The world’s smartest cities: What IoT and smart governments will mean for you
ntelligent cities are at the forefront of the next wave of the Internet of Things. The goals are to streamline communication and improve the lives of citizens. And save a little money along the way.
One of the next big targets of the digital age is the city. The combination of technology paired with physical infrastructure and services can simplify the lives of residents. That’s the promise of the “smart city.”
The concept is the result of the ever-expanding Internet of Things (IoT), with transportation, utilities, and law enforcement among the many areas being impacted. This is the ideal time for such technology, since more than 60% of the world’s population will live in cities by 2050, according to a report from Cisco Systems.
Early adopters of smart city technologies include the European cities of Barcelona and Amsterdam. The concept has quickly spread into other countries, with Copenhagen, Dubai, Singapore, Hamburg, and Nice, France following suit, and U.S. cities are also getting smarter with San Francisco, Chicago, New York, Miami and San Antonio among those adding capabilities.
Companies such as Cisco, IBM, Intel, Silver Spring Networks, Build.io, GE Lighting and Siemens are among those providing smart city solutions worldwide.
Austin Ashe, manager of Intelligent Environment for Cities at GE Lighting, said, “Everyone has their own definition of an intelligent city. To us, an intelligent city is a city that can collect data efficiently and bring it in a way that is meaningful to them. It can enhance revenue, or ultimately offer citizens new services that they never before had.”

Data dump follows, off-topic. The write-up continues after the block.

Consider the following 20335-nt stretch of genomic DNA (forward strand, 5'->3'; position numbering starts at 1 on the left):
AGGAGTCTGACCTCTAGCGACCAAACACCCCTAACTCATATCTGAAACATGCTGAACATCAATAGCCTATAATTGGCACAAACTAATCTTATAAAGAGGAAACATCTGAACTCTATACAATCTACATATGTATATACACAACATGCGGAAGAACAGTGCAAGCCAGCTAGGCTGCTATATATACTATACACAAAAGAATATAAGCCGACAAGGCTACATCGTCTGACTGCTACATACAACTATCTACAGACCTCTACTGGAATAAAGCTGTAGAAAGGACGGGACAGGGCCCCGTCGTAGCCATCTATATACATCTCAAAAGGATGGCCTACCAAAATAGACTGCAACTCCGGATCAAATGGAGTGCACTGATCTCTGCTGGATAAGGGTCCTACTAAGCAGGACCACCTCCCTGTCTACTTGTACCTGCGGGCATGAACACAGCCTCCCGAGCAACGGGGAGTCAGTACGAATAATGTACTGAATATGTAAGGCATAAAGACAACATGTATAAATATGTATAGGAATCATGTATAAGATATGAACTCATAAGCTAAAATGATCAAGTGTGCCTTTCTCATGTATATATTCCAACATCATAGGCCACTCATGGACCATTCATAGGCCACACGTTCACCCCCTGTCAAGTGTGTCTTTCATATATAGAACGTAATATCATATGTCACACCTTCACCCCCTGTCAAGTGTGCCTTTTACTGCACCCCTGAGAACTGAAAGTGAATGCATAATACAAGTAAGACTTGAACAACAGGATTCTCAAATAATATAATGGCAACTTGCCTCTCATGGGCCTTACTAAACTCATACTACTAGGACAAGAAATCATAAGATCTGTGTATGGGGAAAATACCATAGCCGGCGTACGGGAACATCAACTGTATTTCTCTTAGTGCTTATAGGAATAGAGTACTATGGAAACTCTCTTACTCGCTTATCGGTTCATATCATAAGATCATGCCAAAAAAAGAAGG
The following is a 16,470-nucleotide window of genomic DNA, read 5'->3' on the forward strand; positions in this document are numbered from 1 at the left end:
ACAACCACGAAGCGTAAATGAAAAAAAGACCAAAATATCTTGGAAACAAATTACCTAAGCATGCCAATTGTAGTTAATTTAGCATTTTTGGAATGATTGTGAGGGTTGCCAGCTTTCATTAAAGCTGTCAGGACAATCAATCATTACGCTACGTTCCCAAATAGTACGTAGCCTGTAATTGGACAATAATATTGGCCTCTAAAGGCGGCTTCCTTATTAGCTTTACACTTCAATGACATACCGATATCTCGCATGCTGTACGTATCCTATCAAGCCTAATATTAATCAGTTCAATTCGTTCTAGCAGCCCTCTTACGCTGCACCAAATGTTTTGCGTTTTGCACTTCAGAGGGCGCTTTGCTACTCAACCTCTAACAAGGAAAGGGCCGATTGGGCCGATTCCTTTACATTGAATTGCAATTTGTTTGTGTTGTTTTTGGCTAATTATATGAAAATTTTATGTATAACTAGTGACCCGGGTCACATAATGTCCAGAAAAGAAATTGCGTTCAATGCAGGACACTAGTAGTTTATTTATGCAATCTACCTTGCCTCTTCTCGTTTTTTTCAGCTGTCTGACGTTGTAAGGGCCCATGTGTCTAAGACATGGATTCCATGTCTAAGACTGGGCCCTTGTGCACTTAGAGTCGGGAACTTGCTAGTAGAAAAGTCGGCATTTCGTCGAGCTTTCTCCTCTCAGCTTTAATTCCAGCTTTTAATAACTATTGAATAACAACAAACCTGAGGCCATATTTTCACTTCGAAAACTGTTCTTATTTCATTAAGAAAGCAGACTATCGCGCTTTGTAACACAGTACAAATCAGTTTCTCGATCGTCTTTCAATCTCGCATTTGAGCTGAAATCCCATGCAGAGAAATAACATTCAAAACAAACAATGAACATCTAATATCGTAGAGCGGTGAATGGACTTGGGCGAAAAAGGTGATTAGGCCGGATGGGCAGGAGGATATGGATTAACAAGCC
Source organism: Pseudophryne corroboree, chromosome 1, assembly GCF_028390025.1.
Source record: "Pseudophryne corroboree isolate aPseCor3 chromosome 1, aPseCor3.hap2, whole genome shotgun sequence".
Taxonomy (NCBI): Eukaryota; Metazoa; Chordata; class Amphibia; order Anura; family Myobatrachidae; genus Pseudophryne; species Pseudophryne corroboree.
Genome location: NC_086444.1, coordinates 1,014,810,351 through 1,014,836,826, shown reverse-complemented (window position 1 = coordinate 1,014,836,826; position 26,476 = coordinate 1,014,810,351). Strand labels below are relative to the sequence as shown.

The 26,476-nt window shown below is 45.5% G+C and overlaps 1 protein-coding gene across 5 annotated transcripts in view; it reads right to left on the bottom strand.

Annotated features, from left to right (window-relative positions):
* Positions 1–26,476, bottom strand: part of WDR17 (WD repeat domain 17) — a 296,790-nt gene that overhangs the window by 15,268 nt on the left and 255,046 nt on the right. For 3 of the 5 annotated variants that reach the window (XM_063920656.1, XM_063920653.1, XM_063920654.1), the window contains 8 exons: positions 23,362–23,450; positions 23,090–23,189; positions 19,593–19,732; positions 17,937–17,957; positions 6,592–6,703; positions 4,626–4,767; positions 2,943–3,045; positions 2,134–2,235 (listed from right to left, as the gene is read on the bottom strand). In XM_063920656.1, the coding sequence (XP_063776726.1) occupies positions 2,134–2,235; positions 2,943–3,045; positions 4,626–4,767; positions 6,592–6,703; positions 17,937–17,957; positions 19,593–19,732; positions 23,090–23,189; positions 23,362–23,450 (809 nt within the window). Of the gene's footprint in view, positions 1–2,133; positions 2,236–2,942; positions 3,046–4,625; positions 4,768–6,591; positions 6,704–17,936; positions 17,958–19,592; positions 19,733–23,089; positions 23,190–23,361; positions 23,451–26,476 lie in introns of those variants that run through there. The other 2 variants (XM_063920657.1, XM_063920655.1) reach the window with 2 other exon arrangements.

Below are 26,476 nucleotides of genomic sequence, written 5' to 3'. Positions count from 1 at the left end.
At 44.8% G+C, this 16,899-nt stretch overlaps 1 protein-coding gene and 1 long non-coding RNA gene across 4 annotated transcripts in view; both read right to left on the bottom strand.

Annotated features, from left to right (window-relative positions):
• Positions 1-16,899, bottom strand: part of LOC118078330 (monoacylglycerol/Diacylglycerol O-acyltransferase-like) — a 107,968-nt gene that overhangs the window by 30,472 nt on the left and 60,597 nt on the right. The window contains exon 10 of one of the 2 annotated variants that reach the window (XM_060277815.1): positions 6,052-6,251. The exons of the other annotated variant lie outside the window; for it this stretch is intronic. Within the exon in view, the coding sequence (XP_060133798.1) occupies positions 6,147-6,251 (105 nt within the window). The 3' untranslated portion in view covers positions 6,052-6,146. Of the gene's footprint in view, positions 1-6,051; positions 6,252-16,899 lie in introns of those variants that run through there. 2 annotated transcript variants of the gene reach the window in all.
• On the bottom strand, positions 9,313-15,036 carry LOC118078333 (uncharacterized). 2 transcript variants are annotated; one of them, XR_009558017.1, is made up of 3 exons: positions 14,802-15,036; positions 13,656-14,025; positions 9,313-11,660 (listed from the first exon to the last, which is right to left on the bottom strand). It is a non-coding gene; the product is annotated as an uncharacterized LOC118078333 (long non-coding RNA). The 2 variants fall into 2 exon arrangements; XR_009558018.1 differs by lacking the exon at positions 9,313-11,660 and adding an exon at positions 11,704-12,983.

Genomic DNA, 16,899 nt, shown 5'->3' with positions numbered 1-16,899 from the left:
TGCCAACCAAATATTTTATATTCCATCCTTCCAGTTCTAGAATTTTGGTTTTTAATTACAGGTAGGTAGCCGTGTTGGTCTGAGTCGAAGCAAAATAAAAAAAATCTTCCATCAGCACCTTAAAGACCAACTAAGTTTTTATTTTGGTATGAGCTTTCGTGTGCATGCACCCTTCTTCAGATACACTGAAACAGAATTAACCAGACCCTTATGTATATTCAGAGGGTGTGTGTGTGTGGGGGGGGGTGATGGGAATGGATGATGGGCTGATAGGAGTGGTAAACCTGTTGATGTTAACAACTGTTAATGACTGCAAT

Anil Menon, Cisco’s deputy chief globalization officer, said, “A smart city is a city that uses digital technologies or information and communication technologies—connected via an intelligent network—to address challenges within city communities and across vertical industries. These challenges may include parking, traffic, transportation, street lighting, water and waste management, safety and security, even the delivery of education and healthcare. A smart city relies on technological solutions that enhance its existing process to better support and optimize the delivery of urban services, to reduce resource consumption and contain costs, and to provide the means and the opportunities to engage actively and effectively with its citizens, with its visitors and with its businesses.”
While the definitions may vary, one consistent reality is that the technology in smart cities varies immensely based on the needs of that particular city and the budget allocated for such technologies.